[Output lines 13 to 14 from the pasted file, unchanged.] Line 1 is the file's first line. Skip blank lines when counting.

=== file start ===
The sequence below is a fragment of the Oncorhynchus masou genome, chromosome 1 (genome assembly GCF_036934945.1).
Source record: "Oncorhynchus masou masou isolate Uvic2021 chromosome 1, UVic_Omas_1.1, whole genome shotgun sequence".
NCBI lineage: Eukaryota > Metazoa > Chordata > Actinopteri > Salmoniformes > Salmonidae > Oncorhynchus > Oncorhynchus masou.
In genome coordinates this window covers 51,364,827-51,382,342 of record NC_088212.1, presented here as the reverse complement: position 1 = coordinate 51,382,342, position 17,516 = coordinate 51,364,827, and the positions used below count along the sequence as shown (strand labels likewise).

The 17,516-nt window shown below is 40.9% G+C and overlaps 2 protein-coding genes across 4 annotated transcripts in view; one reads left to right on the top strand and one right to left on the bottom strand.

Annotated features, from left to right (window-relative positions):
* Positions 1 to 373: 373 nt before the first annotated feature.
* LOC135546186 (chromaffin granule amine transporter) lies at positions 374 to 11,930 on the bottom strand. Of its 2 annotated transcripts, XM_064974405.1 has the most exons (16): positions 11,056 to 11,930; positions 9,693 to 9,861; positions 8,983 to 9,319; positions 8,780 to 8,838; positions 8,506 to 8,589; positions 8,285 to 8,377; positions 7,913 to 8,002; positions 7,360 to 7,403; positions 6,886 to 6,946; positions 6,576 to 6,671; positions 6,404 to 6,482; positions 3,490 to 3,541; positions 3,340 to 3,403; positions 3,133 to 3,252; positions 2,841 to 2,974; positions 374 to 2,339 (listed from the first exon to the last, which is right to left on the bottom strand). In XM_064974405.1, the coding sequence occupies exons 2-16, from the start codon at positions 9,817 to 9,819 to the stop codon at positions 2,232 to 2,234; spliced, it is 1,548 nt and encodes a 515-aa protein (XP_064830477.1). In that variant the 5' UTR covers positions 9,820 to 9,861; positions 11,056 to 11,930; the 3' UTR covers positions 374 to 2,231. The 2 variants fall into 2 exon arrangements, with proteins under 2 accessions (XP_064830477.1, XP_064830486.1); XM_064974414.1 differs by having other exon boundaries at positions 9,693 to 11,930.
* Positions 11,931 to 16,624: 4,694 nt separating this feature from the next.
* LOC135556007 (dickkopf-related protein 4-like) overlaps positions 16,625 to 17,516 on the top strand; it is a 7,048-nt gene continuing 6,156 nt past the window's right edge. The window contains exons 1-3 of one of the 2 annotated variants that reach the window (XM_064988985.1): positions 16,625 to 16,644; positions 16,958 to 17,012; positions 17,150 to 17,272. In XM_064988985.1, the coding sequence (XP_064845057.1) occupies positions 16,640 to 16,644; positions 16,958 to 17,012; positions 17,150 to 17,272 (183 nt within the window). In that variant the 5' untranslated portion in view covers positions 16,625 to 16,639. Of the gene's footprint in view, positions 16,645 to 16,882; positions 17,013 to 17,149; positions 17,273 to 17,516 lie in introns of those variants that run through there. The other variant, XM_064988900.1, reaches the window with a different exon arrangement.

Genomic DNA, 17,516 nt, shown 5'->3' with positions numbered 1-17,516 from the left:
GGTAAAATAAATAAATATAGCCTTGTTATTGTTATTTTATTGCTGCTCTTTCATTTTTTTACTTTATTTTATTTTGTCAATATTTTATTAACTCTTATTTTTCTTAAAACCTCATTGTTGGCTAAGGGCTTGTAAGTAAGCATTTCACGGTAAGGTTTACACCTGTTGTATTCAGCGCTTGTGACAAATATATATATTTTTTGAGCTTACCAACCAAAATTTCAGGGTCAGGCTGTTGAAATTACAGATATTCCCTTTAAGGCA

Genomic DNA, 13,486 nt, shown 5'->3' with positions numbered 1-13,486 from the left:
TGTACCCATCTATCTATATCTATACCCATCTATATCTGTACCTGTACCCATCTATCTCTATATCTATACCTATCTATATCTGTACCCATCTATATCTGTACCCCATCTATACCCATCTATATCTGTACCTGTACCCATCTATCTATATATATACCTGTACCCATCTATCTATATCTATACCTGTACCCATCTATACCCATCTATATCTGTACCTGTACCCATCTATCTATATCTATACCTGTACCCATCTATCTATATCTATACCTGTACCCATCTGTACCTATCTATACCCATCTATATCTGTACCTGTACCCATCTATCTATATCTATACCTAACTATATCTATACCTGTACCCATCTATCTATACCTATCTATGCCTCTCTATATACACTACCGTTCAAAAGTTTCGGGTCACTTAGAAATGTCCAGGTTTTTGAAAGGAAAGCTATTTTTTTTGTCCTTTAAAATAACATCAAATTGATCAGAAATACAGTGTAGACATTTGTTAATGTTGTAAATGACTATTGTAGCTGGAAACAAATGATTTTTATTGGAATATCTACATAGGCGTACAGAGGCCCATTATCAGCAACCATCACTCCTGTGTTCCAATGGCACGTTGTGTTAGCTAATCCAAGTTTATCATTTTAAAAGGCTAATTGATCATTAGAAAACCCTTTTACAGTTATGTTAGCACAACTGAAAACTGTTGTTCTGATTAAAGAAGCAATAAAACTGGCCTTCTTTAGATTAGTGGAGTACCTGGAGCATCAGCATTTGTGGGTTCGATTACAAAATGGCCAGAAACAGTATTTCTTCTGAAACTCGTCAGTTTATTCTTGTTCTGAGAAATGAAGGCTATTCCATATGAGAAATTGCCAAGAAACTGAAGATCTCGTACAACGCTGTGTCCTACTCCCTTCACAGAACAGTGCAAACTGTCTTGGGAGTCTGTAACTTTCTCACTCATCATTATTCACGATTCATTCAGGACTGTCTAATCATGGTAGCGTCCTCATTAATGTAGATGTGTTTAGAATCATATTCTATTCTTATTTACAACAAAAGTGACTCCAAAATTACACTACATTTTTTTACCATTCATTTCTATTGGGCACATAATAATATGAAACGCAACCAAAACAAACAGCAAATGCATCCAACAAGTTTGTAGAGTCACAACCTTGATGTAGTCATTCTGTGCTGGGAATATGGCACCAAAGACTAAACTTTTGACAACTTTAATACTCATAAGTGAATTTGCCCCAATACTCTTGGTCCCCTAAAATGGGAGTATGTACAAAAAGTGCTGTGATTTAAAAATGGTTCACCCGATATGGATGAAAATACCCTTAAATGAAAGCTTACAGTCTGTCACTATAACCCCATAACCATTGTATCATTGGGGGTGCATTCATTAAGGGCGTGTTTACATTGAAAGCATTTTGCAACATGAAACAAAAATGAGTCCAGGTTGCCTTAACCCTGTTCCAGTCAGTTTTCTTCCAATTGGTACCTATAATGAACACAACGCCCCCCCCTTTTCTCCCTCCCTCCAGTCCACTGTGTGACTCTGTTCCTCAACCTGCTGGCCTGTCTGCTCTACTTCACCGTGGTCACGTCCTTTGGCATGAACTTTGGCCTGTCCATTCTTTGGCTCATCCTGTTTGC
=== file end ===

Genomic DNA, 13,486 nt, shown 5'->3' with positions numbered 1-13,486 from the left:
TGTACCCATCTATCTATATCTATACCCATCTATATCTGTACCTGTACCCATCTATCTCTATATCTATACCTATCTATATCTGTACCCATCTATATCTGTACCCCATCTATACCCATCTATATCTGTACCTGTACCCATCTATCTATATATATACCTGTACCCATCTATCTATATCTATACCTGTACCCATCTATACCCATCTATATCTGTACCTGTACCCATCTATCTATATCTATACCTGTACCCATCTATCTATATCTATACCTGTACCCATCTGTACCTATCTATACCCATCTATATCTGTACCTGTACCCATCTATCTATATCTATACCTAACTATATCTATACCTGTACCCATCTATCTATACCTATCTATGCCTCTCTATATACACTACCGTTCAAAAGTTTCGGGTCACTTAGAAATGTCCAGGTTTTTGAAAGGAAAGCTATTTTTTTTGTCCTTTAAAATAACATCAAATTGATCAGAAATACAGTGTAGACATTTGTTAATGTTGTAAATGACTATTGTAGCTGGAAACAAATGATTTTTATTGGAATATCTACATAGGCGTACAGAGGCCCATTATCAGCAACCATCACTCCTGTGTTCCAATGGCACGTTGTGTTAGCTAATCCAAGTTTATCATTTTAAAAGGCTAATTGATCATTAGAAAACCCTTTTACAGTTATGTTAGCACAACTGAAAACTGTTGTTCTGATTAAAGAAGCAATAAAACTGGCCTTCTTTAGATTAGTGGAGTACCTGGAGCATCAGCATTTGTGGGTTCGATTACAAAATGGCCAGAAACAGTATTTCTTCTGAAACTCGTCAGTTTATTCTTGTTCTGAGAAATGAAGGCTATTCCATATGAGAAATTGCCAAGAAACTGAAGATCTCGTACAACGCTGTGTCCTACTCCCTTCACAGAACAGTGCAAACTGTCTTGGGAGTCTGTAACTTTCTCACTCATCATTATTCACGATTCATTCAGGACTGTCTAATCATGGTAGCGTCCTCATTAATGTAGATGTGTTTAGAATCATATTCTATTCTTATTTACAACAAAAGTGACTCCAAAATTACACTACATTTTTTTACCATTCATTTCTATTGGGCACATAATAATATGAAACGCAACCAAAACAAACAGCAAATGCATCCAACAAGTTTGTAGAGTCACAACCTTGATGTAGTCATTCTGTGCTGGGAATATGGCACCAAAGACTAAACTTTTGACAACTTTAATACTCATAAGTGAATTTGCCCCAATACTCTTGGTCCCCTAAAATGGGAGTATGTACAAAAAGTGCTGTGATTTAAAAATGGTTCACCCGATATGGATGAAAATACCCTTAAATGAAAGCTTACAGTCTGTCACTATAACCCCATAACCATTGTATCATTGGGGGTGCATTCATTAAGGGCGTGTTTACATTGAAAGCATTTTGCAACATGAAACAAAAATGAGTCCAGGTTGCCTTAACCCTGTTCCAGTCAGTTTTCTTCCAATTGGTACCTATAATGAACACAACGCCCCCCCCTTTTCTCCCTCCCTCCAGTCCACTGTGTGACTCTGTTCCTCAACCTGCTGGCCTGTCTGCTCTACTTCACCGTGGTCACGTCCTTTGGCATGAACTTTGGCCTGTCCATTCTTTGGCTCATCCTGTTTGC